Most of us love eggs. What’s not to like about them? Yet we should be aware of the cholesterol they contain, especially because cholesterol is said to increase the risk of cardiovascular disease. Cholesterol itself isn’t bad so it shouldn’t be banned from our diet. There is however an indisputable link between high levels of cholesterol in our blood and cardiovascular disease. The symptoms were formerly known as arteriosclerosis (sclerosis = hard) because the arteries became ‘harder’ and thicker as a result of sediments.

Those sediments on the blood vessel wall are not calcium plaque as was long believed, but rather plaques that contain greasy substances. The accumulation of these elements can lead to blood vessel narrowing that hinders the blood flow or even cause total blockage. If this happens in the coronary artery, it can lead to strokes and heart attacks. Not so long ago it was common belief that excessive intake of foods high in cholesterol was the main cause of increased cholesterol levels in the blood. Scientists have now come up with a more balanced view of cholesterol, as more facts became known about the cholesterol metabolism.

Cholesterol Cholesterol

Structural formulas of the animal cholesterol and the vegetable sterols sitosterol, campesterol and sitostanol

The role of cholesterol

Cholesterol is found in almost every cell in our body and there are obviously many reasons for that. Cholesterol has many different functions without which our bodies wouldn’t be able to function properly. It is a structural component of cells and it is required to build and maintain membranes. Furthermore, it is an important component for the manufacture of vitamin D, bile liquid (that helps digest fat), reproductive hormones and hormones for the cortex of suprarenal gland. Cholesterol is also a component of lipoprotein carriers that transport fat from the digestive tract to the various body cells.

A certain amount of cholesterol is needed for the body to function properly. On average, our bodies produce larger amounts of cholesterol in the liver and intestines than we consume through food. Our own cholesterol production partially depends on the amount of cholesterol we consume. An average body produces between 600 and 800 mg of cholesterol per day, whereas the intake of cholesterol through foods high in cholesterol only amount for 200 to 300 mg per day. An average egg (approximately 60g) contains 260 mg of cholesterol.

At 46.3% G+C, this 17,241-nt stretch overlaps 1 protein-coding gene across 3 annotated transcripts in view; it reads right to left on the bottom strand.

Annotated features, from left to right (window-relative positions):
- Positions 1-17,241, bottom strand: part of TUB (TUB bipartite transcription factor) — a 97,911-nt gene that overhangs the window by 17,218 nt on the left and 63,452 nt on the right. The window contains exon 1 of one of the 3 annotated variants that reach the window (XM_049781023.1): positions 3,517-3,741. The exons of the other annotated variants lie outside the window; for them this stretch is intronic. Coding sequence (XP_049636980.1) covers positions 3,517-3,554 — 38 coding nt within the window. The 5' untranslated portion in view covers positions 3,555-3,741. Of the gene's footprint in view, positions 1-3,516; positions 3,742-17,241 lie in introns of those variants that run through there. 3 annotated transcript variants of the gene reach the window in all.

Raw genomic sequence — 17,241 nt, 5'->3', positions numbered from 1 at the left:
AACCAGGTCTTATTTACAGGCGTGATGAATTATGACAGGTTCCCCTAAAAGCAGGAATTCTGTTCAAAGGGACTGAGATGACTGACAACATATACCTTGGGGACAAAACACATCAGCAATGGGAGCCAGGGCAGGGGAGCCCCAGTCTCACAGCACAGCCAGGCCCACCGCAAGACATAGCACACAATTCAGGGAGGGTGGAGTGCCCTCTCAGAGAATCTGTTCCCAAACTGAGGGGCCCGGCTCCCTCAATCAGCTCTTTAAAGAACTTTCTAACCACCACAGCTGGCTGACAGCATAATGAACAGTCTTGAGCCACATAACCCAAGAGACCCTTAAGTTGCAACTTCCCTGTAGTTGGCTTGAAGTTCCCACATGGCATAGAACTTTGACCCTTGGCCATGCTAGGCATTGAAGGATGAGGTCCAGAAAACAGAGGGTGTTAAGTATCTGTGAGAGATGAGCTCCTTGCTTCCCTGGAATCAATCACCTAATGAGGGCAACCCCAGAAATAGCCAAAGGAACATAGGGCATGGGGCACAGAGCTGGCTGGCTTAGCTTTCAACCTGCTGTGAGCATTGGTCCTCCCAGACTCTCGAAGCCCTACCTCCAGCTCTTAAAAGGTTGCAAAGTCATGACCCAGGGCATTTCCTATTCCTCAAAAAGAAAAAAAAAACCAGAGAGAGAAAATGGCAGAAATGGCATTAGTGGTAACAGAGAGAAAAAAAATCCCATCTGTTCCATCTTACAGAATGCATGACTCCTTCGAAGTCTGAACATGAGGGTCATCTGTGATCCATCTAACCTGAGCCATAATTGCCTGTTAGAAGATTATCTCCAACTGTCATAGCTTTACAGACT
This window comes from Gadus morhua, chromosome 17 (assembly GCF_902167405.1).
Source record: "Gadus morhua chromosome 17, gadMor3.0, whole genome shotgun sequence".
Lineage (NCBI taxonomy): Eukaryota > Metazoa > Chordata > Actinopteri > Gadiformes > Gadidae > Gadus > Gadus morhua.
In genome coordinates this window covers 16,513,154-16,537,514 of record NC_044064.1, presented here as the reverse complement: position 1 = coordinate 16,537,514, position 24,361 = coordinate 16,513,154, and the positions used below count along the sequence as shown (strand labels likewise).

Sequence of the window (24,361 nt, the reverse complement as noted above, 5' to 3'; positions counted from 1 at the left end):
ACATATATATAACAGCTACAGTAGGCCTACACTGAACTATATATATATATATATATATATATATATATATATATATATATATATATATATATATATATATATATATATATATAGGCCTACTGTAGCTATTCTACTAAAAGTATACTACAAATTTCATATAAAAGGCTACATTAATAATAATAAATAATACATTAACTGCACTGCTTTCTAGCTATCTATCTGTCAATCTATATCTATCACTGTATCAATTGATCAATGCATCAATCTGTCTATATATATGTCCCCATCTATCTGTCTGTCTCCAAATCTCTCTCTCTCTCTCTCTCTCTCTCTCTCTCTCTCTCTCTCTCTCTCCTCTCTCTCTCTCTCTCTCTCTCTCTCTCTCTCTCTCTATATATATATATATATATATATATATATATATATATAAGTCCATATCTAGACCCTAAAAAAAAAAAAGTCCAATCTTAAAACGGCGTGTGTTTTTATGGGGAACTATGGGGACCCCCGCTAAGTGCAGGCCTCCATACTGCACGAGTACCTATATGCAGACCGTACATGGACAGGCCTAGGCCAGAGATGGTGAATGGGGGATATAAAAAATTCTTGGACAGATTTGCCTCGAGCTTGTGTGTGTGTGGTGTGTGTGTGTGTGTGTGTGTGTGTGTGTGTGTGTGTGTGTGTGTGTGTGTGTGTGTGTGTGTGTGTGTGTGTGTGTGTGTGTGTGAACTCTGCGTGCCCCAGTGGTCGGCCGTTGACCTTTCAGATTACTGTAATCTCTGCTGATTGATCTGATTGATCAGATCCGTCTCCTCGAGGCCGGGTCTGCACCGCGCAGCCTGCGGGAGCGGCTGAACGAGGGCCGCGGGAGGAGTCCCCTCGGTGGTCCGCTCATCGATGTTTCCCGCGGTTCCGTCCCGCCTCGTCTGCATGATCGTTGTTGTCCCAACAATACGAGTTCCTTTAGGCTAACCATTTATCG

Cholesterol metabolism and ‘bad’ versus ‘good’ cholesterol

In order to explain food industry claims such as ‘lowers cholesterol’, we should elaborate a bit on this matter. Cholesterol travels around the body as a component of lipoproteins. They are classified by density into LDL (Low Density Lipoproteins) and HDL (High Density Lipoproteins), also known as ‘bad’ and ‘good’ cholesterol.

LDL cholesterol is chiefly involved in the transport of the cholesterol manufactured in the liver to the tissues, where it is used. The excess of cholesterol is absorbed by the HDL particles and carried to the liver for reuse. The leftover cholesterol is expelled out of the body along with feces. Higher levels of LDL particles compared to HDL particles increase the risk of coronary disease. This happens because the excess of LDL particles accumulates on the walls of the arteries instead of being transported to the liver. So, when measuring cholesterol levels, you should not only take into account the total cholesterol level but also the proportion between LDL and HDL.

Research has shown that food high in unsaturated fatty acids – such as fatty fish with omega-3 fatty acids (EPA and DHA) – increase the level of HDL particles in the blood. HDL particles contain relatively low amounts of cholesterol, which is readily carried to the liver. The food industry came up with the claim ‘cholesterol-lowering’ for these foods. They are the opposite of foods with lots of saturated fats that increase the level of LDL particles. In popular language those saturated fats are often called ‘bad’ fats versus the ‘good’ fats (oils) with high levels of unsaturated fatty acids.